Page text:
Come on and stir it up: little darlin’, stir it up. O-oh!It’s been a long, long time, yeah!
(stir it, stir it, stir it together)
Since I got you on my mind. (ooh-ooh-ooh-ooh) Oh-oh!
Now you are here (stir it, stir it, stir it together), I said,
it’s so clear
There’s so much we could do, baby, (ooh-ooh-ooh-ooh)
Just me and you.

 

Come on and stir it up; …, little darlin’!
Stir it up; come on, baby!
Come on and stir it up, yeah!
Little darlin’, stir it up! O-oh!

I’ll push the wood (stir it, stir it, stir it together),
then I blaze ya fire;
Then I’ll satisfy your heart’s desire. (ooh-ooh-ooh-ooh)
Said, I stir it every (stir it, stir it, stir it together),
every minute:
All you got to do, baby, (ooh-ooh-ooh-ooh)
Is keep it in, eh!

(Stir it up) Oh, little darlin’,
Stir it up; …, baby!
Come on and stir it up, oh-oh-oh!
Little darlin’, stir it up! Wo-oh! Mm, now, now.

Quench me when I’m thirsty;
Come on and cool me down, baby, when I’m hot. (ooh-ooh-ooh-ooh)
Your recipe is, – darlin’ – is so tasty,
When you show and stir your pot. (ooh-ooh-ooh-ooh)

So: stir it up, oh!
Little darlin’, stir it up; wo, now!
Come on and stir it up, oh-ah!
Little darlin’, stir it up!

[Guitar solo]

Oh, little darlin’, stir it up. Come on, babe!
Come on and stir it up, wo-o-a!
Little darlin’, stir it up! Stick with me, baby!
Come on, come on and stir it up, oh-oh!
Little darlin’, stir it up. [fadeout]

Blind Faith – Can’t Find My Way Home

Blind Faith was a Supergroup made up of Eric Clapton, Steve Winwood, Ginger Baker, and Ric Grech. They released just one album… The album peaked at #1 in the Billboard Album Chart, Canada, and the UK in 1969.

It was written by Steve Winwood with acoustic guitar playing by Eric Clapton and percussion by Ginger Baker. Many artists have covered this song but I’ve never heard anyone that can match the original.

Winwood wrote this and sang lead. Many critics thought that Blind Faith sounded a lot more like Traffic than Clapton’s Cream, which is what Clapton was going for.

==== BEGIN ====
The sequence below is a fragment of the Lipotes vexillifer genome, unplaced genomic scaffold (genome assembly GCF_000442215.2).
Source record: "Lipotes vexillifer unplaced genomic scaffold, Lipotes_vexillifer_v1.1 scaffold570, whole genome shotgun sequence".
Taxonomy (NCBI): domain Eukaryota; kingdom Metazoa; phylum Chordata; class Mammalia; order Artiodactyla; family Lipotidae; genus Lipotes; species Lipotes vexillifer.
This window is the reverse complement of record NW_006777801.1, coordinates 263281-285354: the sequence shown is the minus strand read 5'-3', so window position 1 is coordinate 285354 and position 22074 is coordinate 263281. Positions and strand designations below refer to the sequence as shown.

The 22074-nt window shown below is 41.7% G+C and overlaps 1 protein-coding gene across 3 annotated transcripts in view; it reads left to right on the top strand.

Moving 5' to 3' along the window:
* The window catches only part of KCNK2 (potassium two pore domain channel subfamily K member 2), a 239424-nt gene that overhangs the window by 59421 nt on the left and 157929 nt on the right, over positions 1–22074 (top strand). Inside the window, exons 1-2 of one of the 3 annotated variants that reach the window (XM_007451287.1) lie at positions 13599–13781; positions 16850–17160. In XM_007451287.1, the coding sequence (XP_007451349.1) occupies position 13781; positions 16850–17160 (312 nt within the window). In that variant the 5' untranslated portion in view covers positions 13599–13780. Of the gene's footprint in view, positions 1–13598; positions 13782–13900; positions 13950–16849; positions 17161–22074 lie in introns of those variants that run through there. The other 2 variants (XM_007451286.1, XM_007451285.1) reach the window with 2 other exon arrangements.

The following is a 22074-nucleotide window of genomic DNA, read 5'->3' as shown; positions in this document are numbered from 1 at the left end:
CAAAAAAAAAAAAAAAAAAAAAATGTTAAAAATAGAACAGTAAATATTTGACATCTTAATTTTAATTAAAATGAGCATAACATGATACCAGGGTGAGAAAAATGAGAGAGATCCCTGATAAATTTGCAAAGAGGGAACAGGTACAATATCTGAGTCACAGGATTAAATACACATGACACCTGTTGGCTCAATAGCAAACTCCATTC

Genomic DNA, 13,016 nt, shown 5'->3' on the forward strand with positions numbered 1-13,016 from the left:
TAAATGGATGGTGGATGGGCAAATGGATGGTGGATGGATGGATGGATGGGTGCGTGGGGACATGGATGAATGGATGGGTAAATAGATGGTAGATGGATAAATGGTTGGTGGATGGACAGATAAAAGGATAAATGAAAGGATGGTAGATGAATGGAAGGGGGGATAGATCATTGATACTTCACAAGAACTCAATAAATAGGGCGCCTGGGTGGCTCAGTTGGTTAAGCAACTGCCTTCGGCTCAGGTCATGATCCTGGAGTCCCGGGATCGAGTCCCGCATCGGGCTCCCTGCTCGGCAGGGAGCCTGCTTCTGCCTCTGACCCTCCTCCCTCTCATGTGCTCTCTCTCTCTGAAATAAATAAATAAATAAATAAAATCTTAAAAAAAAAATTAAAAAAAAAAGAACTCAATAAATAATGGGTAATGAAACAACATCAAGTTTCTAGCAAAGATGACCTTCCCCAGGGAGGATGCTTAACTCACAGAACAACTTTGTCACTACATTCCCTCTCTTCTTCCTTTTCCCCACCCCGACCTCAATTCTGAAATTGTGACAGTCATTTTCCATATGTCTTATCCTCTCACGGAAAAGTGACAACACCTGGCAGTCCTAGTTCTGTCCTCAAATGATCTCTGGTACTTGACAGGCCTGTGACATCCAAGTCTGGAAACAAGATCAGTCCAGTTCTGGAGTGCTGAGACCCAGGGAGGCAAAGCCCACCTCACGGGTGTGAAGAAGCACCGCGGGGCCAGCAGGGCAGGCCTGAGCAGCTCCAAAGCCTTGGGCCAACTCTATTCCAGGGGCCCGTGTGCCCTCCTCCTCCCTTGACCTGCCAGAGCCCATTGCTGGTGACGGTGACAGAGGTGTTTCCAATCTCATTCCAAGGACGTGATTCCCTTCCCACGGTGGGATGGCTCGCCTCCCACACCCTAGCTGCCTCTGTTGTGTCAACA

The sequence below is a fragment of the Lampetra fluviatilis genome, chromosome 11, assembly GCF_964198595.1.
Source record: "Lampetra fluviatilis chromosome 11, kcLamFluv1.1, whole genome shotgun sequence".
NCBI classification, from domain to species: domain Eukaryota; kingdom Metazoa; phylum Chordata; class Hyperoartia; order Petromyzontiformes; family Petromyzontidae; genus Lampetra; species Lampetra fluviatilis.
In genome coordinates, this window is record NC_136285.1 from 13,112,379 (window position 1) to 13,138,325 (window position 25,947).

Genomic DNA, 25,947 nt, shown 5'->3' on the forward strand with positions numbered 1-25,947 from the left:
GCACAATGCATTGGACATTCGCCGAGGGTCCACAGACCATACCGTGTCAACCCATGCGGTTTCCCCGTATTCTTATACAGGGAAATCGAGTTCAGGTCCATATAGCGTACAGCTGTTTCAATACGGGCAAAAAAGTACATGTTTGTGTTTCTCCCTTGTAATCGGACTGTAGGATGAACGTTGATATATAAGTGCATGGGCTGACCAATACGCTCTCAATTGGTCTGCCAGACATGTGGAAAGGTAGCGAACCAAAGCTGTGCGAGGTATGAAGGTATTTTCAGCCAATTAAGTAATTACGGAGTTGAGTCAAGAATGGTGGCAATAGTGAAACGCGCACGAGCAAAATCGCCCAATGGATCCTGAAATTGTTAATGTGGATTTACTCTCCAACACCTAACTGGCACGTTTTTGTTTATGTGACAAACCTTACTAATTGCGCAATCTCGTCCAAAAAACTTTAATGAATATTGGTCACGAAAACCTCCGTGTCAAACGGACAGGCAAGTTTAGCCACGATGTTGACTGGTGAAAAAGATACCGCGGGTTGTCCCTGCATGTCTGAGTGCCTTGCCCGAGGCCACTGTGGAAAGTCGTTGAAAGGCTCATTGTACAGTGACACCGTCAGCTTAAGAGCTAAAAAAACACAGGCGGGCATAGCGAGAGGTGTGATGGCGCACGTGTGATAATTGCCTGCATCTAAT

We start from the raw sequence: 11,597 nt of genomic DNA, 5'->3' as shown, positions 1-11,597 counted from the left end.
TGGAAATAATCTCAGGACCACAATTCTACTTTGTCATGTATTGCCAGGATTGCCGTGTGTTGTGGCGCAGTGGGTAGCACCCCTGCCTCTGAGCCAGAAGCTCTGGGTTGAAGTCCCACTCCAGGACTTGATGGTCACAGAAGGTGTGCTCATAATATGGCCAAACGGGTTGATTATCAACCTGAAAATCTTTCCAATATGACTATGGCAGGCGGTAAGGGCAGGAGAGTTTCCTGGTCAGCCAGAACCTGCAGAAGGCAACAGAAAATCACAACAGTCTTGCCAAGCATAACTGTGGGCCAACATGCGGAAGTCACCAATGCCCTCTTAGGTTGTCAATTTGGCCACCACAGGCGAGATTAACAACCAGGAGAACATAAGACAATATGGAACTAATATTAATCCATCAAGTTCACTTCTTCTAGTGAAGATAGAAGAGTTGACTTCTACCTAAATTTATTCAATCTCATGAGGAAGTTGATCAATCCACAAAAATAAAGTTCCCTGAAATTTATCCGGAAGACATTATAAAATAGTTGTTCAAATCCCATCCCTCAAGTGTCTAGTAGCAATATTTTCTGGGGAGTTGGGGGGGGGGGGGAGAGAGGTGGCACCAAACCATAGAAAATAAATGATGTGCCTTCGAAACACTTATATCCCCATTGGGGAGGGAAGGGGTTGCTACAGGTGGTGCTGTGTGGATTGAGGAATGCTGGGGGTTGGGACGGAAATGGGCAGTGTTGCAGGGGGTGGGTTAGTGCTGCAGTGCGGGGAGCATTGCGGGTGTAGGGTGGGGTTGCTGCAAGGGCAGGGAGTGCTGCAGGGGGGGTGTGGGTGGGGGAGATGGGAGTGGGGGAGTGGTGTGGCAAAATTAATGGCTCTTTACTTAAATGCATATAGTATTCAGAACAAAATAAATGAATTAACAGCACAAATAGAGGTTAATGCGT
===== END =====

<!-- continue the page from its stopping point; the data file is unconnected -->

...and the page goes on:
This song was on the “Blind Faith” album in 1969. Blind Faith was only together for this album, a debut concert in Hyde Park, a Scandinavia and USA tour and then broke up shortly afterwards.

In concert they performed Cream and Traffic songs, which delighted the crowd and annoyed Eric Clapton greatly. These audiences preferred their older material instead of the newer Blind Faith songs.

Clapton began spending more time with opener Delaney Bramlett and less time with his own band, which prompted a 21-year-old Steve Winwood to take a more driving role in the band. Eventually, Clapton left the group following their final show in Hawaii.

This song never gets old to me.

From Songfacts

Clapton played acoustic guitar on this track, which is something he rarely did. In his previous group, Cream, he played long, intense solos, something he wanted to get away from with Blind Faith.

The album was released in the UK with a cover photo of an 11-year-old girl named Mariora Goschen. The cover photo because as famous as the album itself, since it showed Goschen naked and holding a model spaceship (a different cover with a band photo was used in the US and for stores that wanted an alternative in the UK).

Bob Seidemann came up with the concept and took the photo, which represents humankind’s relationship with technology (this was when the mission to put a man on the moon was big news). The band wasn’t yet named, and when Seidemann took the photo, he called it “Blind Faith.” Clapton decided that should be the name of the band.

Clapton sometimes plays this at his concerts, with a member of his band singing. His bass player Nathan East would often sing it.

A common misconception is that Eric Clapton and Steve Winwood reunited at the Crossroads Guitar Festival, July 28, 2007, however, the first true live reunion occurred two months earlier at an event called Countryside Rocks at Highclere Castle, Hampshire, UK on May 19, 2007. Steve Winwood performed his set and Eric came on later as a guest. Together they played this song as well as “Watch Your Step,” “Presence of the Lord,” “Crossroads,” “Little Queen Of Spades,” “Had to Cry Today” and “Gimme Some Lovin’.”